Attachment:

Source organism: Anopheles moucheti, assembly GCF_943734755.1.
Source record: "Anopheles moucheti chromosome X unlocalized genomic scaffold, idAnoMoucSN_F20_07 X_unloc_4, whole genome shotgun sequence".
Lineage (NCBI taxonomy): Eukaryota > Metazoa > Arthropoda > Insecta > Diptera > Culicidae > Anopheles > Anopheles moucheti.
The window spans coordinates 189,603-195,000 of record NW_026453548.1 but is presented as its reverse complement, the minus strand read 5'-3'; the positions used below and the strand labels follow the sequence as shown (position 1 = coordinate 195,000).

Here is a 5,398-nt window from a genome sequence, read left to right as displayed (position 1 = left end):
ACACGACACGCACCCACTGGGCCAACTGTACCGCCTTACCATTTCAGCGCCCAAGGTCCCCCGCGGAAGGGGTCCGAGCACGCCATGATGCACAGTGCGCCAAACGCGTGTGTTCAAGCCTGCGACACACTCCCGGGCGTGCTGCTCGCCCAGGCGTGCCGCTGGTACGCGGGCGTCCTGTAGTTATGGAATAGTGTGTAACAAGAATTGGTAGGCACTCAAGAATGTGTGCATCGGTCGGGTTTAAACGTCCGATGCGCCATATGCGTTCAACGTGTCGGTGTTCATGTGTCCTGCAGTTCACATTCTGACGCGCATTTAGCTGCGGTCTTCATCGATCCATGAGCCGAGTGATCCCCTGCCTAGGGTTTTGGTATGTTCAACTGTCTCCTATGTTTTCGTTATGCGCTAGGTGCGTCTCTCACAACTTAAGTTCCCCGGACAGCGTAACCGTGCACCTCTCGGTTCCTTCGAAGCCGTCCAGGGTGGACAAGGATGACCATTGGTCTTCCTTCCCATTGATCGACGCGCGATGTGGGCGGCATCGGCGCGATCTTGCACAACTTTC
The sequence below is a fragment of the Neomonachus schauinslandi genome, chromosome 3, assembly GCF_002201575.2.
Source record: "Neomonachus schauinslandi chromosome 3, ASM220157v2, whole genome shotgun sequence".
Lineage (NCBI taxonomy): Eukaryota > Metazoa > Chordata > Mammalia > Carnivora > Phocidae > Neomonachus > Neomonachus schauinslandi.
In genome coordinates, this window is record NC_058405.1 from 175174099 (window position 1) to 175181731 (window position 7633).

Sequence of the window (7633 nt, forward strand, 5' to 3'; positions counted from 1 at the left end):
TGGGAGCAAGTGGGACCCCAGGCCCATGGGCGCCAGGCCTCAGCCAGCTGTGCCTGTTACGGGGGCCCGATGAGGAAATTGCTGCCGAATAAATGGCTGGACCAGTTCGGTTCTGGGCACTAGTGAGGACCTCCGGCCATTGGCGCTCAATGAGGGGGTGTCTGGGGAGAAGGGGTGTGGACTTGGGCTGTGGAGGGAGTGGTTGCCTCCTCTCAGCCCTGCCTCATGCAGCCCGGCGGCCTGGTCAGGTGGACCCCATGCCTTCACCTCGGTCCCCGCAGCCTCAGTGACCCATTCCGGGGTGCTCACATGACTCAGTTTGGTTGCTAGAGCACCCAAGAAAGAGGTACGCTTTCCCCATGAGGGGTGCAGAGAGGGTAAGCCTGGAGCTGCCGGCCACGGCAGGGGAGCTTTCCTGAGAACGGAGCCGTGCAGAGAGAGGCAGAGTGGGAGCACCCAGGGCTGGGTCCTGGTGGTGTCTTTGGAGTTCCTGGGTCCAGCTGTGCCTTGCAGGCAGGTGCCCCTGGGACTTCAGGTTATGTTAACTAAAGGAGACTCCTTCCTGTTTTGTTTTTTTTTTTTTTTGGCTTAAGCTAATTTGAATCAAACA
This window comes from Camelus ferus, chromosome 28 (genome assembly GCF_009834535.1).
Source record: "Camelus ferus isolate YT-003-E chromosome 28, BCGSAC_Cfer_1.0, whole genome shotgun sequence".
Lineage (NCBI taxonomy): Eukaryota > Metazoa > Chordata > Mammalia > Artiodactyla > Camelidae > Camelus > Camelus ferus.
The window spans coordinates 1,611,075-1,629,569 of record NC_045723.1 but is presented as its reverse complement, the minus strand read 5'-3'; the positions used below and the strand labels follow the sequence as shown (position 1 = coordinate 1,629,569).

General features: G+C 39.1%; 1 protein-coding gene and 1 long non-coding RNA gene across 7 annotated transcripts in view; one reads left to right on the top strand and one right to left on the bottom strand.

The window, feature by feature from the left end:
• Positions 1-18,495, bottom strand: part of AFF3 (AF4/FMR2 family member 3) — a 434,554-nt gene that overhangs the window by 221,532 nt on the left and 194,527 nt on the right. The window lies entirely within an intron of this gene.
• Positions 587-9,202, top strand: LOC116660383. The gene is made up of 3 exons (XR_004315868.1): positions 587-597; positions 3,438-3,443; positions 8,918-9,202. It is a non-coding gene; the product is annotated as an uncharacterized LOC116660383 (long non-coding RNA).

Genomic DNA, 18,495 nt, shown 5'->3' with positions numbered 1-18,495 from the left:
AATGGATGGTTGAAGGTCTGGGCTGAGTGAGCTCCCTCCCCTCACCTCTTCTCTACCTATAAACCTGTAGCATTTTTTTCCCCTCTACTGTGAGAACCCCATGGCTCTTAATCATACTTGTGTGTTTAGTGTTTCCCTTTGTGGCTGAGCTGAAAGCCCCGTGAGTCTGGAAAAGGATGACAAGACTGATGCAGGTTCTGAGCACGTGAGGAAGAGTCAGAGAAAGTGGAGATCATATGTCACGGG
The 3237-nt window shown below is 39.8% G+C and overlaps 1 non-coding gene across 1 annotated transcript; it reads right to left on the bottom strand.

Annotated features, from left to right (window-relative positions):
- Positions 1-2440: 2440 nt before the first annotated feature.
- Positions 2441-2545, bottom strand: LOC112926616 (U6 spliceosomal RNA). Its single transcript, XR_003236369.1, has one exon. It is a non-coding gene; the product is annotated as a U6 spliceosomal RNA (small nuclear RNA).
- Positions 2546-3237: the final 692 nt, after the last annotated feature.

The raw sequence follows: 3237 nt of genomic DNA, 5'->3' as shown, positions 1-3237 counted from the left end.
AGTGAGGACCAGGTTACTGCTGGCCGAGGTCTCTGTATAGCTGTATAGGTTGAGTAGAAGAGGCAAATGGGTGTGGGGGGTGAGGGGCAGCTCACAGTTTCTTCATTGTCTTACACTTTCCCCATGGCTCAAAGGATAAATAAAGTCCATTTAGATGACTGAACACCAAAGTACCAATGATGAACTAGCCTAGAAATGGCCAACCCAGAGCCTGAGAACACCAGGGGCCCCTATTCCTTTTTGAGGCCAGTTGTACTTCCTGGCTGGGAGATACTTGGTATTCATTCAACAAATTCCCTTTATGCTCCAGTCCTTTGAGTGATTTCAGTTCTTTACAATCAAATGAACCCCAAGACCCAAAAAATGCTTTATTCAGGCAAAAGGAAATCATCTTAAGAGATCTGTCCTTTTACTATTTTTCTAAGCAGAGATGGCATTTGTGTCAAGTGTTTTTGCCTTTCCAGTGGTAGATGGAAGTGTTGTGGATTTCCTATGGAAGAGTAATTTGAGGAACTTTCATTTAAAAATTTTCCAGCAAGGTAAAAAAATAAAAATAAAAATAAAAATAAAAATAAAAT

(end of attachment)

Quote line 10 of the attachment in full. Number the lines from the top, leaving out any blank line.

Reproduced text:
In genome coordinates, this window is record NC_058405.1 from 175174099 (window position 1) to 175181731 (window position 7633).